- Relapse of Biphenotypic Acute Leukemia as a Breast Mass. [Journal Article]
- JBJ Breast Cancer 2016; 19(4):455-458
- In acute leukemia, leukemic infiltration of the breast is extremely rare. We report a case of biphenotypic acute leukemia (BAL) that presented as a breast mass. A 30-year-old woman presented with a 4...
In acute leukemia, leukemic infiltration of the breast is extremely rare. We report a case of biphenotypic acute leukemia (BAL) that presented as a breast mass. A 30-year-old woman presented with a 4-month history of a right breast mass with nipple discharge and easy fatigue. She had received chemotherapy and peripheral blood stem cell transplantation for BAL and had been in complete remission for the last 2 years. Core needle biopsy of the breast mass revealed monomorphous infiltrates of blast cells with round nuclei and fine chromatin, consistent with leukemic infiltration. Subsequent bone marrow biopsy showed diffuse infiltration of immature cells. However, bone marrow karyotyping showed 46, XY, suggesting complete engraftment of transplanted donor cells. This is the report of BAL recurring as a breast mass. In the differential diagnosis of a breast mass, extramedullary relapse should be considered when the patient has a history of leukemia.
- Objective assessment of a preterm infant's nutritive sucking from initiation of feeding through hospitalization and discharge. [Journal Article]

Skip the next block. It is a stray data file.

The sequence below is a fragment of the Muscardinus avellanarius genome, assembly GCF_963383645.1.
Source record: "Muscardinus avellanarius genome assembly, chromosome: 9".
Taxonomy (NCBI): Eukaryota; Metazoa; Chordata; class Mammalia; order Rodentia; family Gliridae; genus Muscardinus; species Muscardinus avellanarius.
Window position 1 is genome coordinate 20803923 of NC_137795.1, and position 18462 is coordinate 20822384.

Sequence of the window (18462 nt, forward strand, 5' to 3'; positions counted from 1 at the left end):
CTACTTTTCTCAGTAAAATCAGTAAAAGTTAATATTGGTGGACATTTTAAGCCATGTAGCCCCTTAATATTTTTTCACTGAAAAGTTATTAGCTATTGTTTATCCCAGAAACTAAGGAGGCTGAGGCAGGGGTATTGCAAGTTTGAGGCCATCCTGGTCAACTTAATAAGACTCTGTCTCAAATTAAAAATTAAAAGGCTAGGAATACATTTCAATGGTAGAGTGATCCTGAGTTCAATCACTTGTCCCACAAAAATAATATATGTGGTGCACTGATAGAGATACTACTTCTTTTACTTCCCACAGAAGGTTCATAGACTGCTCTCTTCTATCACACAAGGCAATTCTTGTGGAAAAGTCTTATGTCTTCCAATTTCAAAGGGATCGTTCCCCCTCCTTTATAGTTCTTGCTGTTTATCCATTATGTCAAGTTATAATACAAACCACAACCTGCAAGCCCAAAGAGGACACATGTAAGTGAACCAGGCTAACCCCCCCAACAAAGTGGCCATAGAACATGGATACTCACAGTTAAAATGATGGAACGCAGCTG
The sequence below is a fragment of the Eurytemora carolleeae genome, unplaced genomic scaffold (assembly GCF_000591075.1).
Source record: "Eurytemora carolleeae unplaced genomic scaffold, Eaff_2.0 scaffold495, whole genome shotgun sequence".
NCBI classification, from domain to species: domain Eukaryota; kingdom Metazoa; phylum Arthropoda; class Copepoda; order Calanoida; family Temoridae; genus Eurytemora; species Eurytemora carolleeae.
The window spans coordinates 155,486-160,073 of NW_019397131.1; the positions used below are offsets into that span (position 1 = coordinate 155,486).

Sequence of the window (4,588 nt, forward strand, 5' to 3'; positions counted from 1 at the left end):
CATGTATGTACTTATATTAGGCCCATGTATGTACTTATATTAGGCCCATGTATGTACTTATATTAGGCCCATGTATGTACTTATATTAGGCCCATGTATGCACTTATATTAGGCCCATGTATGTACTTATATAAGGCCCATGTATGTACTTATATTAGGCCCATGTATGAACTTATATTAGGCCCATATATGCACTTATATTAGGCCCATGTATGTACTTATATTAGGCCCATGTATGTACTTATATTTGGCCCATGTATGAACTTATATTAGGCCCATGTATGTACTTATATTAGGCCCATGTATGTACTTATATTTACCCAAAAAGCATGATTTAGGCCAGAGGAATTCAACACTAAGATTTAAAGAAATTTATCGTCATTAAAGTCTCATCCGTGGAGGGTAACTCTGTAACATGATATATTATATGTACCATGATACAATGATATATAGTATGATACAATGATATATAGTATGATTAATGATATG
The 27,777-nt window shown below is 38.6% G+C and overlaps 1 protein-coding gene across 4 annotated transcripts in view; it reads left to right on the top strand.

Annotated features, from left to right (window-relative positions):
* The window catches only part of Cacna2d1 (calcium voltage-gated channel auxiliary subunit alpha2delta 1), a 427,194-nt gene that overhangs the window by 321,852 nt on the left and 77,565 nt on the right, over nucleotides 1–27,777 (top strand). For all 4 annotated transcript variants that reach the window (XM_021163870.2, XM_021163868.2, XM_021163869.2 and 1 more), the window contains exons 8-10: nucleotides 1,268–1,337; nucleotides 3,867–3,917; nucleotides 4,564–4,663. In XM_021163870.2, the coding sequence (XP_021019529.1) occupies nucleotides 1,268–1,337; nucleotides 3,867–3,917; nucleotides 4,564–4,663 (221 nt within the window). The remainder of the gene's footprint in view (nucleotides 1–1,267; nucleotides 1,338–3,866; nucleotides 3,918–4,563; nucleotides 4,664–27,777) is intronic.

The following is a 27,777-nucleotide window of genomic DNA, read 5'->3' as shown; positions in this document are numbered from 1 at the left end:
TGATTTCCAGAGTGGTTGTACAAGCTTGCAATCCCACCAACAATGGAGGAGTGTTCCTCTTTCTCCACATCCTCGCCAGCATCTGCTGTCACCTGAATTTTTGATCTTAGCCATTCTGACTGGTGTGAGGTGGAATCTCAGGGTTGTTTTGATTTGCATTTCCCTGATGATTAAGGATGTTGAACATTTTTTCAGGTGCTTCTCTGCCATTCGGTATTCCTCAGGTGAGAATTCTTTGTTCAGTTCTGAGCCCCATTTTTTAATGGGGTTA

- NINeonatal Intensive Care 2016; 29(1):40-45
- CONCLUSIONS: Successful infant feeding is a complex process that requires integration of physiologic function and neurobehavioral ability. To model AC's feeding performance over time, we used nfant Feeding Solution which measures tongue movement against the nipple and streams the data to a mobile tablet so it is displayed in real time. Access to real-time data provides caregivers with objective information that can be used to guide bedside care, help clinicians avoid complications and navigate infants to faster oral feeds and subsequently earlier and safer hospital discharge with lowered expense.
- Antibiotic prophylaxis in reduction mammaplasty: study protocol for a randomized controlled trial. [Journal Article]
- TTrials 2016 Nov 30; 17(1):567
- CONCLUSIONS: Due to the variety of risk factors for SSI and limited case studies, conclusions regarding the effect of antibiotics on the occurrence of SSIs following reduction mammaplasty are potentially biased. In recent studies, perioperative antibiotic prophylaxis was effective in preventing infection and is therefore recommended in clinical practice. However, antibiotic use in the postoperative period still remains controversial.
- A Study of Evaluation and Management of Rare Congenital Breast Diseases. [Journal Article]
- JCJ Clin Diagn Res 2016; 10(10):PC18-PC24